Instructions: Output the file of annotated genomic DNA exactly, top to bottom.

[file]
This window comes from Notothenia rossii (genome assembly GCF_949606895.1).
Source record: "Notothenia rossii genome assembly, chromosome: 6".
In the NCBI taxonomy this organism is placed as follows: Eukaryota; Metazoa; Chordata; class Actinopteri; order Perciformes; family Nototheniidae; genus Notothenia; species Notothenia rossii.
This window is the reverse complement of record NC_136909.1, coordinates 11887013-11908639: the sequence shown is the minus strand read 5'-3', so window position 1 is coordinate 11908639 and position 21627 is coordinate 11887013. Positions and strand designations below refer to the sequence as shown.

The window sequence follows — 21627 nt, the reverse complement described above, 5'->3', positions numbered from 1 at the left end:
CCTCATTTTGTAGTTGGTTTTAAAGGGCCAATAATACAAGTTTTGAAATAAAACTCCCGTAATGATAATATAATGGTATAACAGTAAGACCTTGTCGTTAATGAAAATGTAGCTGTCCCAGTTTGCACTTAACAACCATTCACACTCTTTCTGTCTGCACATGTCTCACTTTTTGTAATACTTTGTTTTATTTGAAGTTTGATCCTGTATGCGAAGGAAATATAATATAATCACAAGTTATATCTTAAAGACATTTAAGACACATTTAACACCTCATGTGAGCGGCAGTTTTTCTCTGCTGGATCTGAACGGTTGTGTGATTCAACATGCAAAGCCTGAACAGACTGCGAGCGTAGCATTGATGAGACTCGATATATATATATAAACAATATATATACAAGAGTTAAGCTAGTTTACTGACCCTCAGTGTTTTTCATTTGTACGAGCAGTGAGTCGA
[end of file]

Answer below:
This window comes from Notothenia rossii (genome assembly GCF_949606895.1).
Source record: "Notothenia rossii genome assembly, chromosome: 6".
In the NCBI taxonomy this organism is placed as follows: Eukaryota; Metazoa; Chordata; class Actinopteri; order Perciformes; family Nototheniidae; genus Notothenia; species Notothenia rossii.
This window is the reverse complement of record NC_136909.1, coordinates 11887013-11908639: the sequence shown is the minus strand read 5'-3', so window position 1 is coordinate 11908639 and position 21627 is coordinate 11887013. Positions and strand designations below refer to the sequence as shown.

The window sequence follows — 21627 nt, the reverse complement described above, 5'->3', positions numbered from 1 at the left end:
CCTCATTTTGTAGTTGGTTTTAAAGGGCCAATAATACAAGTTTTGAAATAAAACTCCCGTAATGATAATATAATGGTATAACAGTAAGACCTTGTCGTTAATGAAAATGTAGCTGTCCCAGTTTGCACTTAACAACCATTCACACTCTTTCTGTCTGCACATGTCTCACTTTTTGTAATACTTTGTTTTATTTGAAGTTTGATCCTGTATGCGAAGGAAATATAATATAATCACAAGTTATATCTTAAAGACATTTAAGACACATTTAACACCTCATGTGAGCGGCAGTTTTTCTCTGCTGGATCTGAACGGTTGTGTGATTCAACATGCAAAGCCTGAACAGACTGCGAGCGTAGCATTGATGAGACTCGATATATATATATAAACAATATATATACAAGAGTTAAGCTAGTTTACTGACCCTCAGTGTTTTTCATTTGTACGAGCAGTGAGTCGA